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Subject: Laser printed labels

Laser printed labels

From: Jim Croft <jrc>
Date: Saturday, January 23, 1993

At the Herbarium of the Australian National Botanic Gardens (CBG) we
have been using herbarium specimen labels printed on archival quality
paper for many years, a decision based on the fact that since the
pigment contained iron and carbon, there would still be marks on the
paper in centuries to come, ie. the pigment was unlikely to fade. Inkjet
ink also contained carbon and was also considered acceptable, but at the
time the decision was made, laser printing was of better visual quality
and Postscript inkjet printers were not available.

Investigations into the suitability of this technology in the herbarium
and outside in the living collections on 'plastic papers' revealed that
laser printer and photocopy pigment was hygroscopic and when moist would
slowly flake off, in effect, rust.  With the relatively stable and low
humidity in temperate herbaria this may not be a problem, but in non
air-conditioned tropical herbaria it might be (but vanishing ink is the
least of your specimen maintenance problems in such environments).  The
problem was found to be significant for outside labels and some form of
water impervious coating was advised or a different printing technology
such as thermal transfer that did not contain iron and melted the
pigment into/onto the medium.

 [ On a related issue we are looking for a supply of stock of UV-stable
   waterproof paper substitute for printing horticultural labels that
   will hold printing and last in full sun for at least 5 years.  Does
   anyone have any ideas?  Is anyone doing it already? ]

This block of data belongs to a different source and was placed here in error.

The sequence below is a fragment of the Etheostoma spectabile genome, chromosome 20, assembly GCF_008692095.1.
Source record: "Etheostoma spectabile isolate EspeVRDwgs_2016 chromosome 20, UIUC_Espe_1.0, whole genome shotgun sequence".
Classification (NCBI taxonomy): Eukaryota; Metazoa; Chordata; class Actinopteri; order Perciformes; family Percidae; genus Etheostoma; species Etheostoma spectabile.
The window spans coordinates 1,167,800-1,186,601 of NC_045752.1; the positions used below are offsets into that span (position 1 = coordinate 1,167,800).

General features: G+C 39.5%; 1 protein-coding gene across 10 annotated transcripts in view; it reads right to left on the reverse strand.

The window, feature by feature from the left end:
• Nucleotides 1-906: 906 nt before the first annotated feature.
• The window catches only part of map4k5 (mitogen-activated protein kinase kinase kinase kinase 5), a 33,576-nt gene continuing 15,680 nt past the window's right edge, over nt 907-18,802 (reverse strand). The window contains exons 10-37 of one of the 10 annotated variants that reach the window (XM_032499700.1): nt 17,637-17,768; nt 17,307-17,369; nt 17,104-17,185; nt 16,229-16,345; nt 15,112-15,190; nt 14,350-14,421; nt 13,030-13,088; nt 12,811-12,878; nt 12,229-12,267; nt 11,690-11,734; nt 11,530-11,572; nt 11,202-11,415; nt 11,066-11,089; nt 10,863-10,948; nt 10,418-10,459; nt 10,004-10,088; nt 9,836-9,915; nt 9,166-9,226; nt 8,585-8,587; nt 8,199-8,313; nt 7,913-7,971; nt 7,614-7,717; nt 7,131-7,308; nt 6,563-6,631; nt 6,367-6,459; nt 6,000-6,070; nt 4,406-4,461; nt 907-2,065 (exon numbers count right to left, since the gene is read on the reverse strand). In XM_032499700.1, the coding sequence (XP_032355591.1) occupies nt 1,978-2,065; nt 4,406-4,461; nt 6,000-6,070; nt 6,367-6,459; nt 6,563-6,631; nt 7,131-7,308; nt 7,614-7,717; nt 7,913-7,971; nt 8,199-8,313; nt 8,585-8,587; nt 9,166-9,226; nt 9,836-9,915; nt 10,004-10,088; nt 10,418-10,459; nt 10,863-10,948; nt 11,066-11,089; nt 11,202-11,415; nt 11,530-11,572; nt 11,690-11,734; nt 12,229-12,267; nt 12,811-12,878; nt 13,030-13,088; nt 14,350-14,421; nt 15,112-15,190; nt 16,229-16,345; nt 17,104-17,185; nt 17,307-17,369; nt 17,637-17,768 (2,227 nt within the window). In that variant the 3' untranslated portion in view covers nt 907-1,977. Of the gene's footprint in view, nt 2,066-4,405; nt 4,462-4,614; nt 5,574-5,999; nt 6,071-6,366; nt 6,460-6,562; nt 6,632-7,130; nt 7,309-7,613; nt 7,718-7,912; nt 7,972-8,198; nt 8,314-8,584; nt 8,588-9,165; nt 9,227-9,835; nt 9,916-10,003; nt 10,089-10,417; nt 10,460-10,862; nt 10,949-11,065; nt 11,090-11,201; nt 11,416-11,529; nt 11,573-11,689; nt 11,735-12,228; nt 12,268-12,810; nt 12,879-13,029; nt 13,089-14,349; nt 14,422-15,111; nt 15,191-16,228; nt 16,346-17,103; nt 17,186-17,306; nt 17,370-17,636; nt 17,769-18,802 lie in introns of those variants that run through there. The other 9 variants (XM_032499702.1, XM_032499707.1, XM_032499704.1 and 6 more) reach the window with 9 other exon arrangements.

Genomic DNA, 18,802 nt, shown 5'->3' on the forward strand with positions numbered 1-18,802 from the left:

Specimen accession barcodes at CBG are printed by laser printer and are
included as part of the label.  Abrasion may be a consideration where
the physical contact of a barcode wand is involved.  The laser printed
barcode could withstand 200 passes (by which time I tired of the test)
of the wand without detectable deterioration of the barcode.  As it is
unlikely that a barcode will be scanned more than a dozen times a
century, I do not think abrasion is an issue here; the use of scanners
rather than wands could perhaps be recommended as a standard for
herbarium/museum use.

We also use laser printing to print label information, barcodes, etc,
directly onto heavy paper packets for mosses, liverworts, etc.  This is
quite efficient but the choice of paper stock is critical.  Some
archival papers had a short fibre length and would not fold into packets
without cracking, others had a particular finish that would not allow
the laser ink to bond strongly or completely.  That latter caused the
pigment to smear and rub off when two printed surfaces were rubbed
strongly together, although not to the extent that the words could not
be read.  As the packets were filed vertically without covering folders
and rubbed against each other as they were taken in and out of the
drawers, this was considered important.

Jim Croft
Herbarium CBG
Australian National Botanic Gardens
GPO Box 1777, Canberra, ACT 2601, Australia
+61-6-2509 490
fax: +61-6-2509 599

                  Conservation DistList Instance 6:39
                Distributed: Saturday, January 23, 1993
                        Message Id: cdl-6-39-001
Received on Saturday, 23 January, 1993

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